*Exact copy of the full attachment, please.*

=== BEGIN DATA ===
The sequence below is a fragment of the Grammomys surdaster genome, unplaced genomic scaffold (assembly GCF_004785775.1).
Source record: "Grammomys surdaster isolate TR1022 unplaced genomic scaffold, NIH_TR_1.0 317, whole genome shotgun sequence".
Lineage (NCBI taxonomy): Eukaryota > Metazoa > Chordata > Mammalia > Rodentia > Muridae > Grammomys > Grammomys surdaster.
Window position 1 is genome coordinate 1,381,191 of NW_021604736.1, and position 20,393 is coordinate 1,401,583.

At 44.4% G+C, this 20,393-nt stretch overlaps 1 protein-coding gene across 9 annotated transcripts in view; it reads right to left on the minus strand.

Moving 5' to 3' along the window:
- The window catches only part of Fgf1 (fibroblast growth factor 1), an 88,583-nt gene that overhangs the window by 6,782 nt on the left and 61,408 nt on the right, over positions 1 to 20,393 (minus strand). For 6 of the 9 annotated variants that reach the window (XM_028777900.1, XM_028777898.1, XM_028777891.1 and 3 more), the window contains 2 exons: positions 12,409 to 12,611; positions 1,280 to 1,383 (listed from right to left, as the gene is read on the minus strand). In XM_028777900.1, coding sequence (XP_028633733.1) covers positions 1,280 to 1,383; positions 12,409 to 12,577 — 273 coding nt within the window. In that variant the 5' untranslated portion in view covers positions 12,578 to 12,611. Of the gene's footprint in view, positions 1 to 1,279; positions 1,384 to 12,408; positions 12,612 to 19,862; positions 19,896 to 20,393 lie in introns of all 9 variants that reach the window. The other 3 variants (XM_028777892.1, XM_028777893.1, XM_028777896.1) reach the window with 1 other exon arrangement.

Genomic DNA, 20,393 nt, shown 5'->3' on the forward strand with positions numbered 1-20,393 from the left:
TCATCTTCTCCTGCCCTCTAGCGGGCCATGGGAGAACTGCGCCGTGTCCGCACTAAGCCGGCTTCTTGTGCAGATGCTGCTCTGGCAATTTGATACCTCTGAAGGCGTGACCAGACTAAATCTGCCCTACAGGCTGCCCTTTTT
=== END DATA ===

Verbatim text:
The sequence below is a fragment of the Grammomys surdaster genome, unplaced genomic scaffold (assembly GCF_004785775.1).
Source record: "Grammomys surdaster isolate TR1022 unplaced genomic scaffold, NIH_TR_1.0 317, whole genome shotgun sequence".
Lineage (NCBI taxonomy): Eukaryota > Metazoa > Chordata > Mammalia > Rodentia > Muridae > Grammomys > Grammomys surdaster.
Window position 1 is genome coordinate 1,381,191 of NW_021604736.1, and position 20,393 is coordinate 1,401,583.

At 44.4% G+C, this 20,393-nt stretch overlaps 1 protein-coding gene across 9 annotated transcripts in view; it reads right to left on the minus strand.

Moving 5' to 3' along the window:
- The window catches only part of Fgf1 (fibroblast growth factor 1), an 88,583-nt gene that overhangs the window by 6,782 nt on the left and 61,408 nt on the right, over positions 1 to 20,393 (minus strand). For 6 of the 9 annotated variants that reach the window (XM_028777900.1, XM_028777898.1, XM_028777891.1 and 3 more), the window contains 2 exons: positions 12,409 to 12,611; positions 1,280 to 1,383 (listed from right to left, as the gene is read on the minus strand). In XM_028777900.1, coding sequence (XP_028633733.1) covers positions 1,280 to 1,383; positions 12,409 to 12,577 — 273 coding nt within the window. In that variant the 5' untranslated portion in view covers positions 12,578 to 12,611. Of the gene's footprint in view, positions 1 to 1,279; positions 1,384 to 12,408; positions 12,612 to 19,862; positions 19,896 to 20,393 lie in introns of all 9 variants that reach the window. The other 3 variants (XM_028777892.1, XM_028777893.1, XM_028777896.1) reach the window with 1 other exon arrangement.

Genomic DNA, 20,393 nt, shown 5'->3' on the forward strand with positions numbered 1-20,393 from the left:
TCATCTTCTCCTGCCCTCTAGCGGGCCATGGGAGAACTGCGCCGTGTCCGCACTAAGCCGGCTTCTTGTGCAGATGCTGCTCTGGCAATTTGATACCTCTGAAGGCGTGACCAGACTAAATCTGCCCTACAGGCTGCCCTTTTT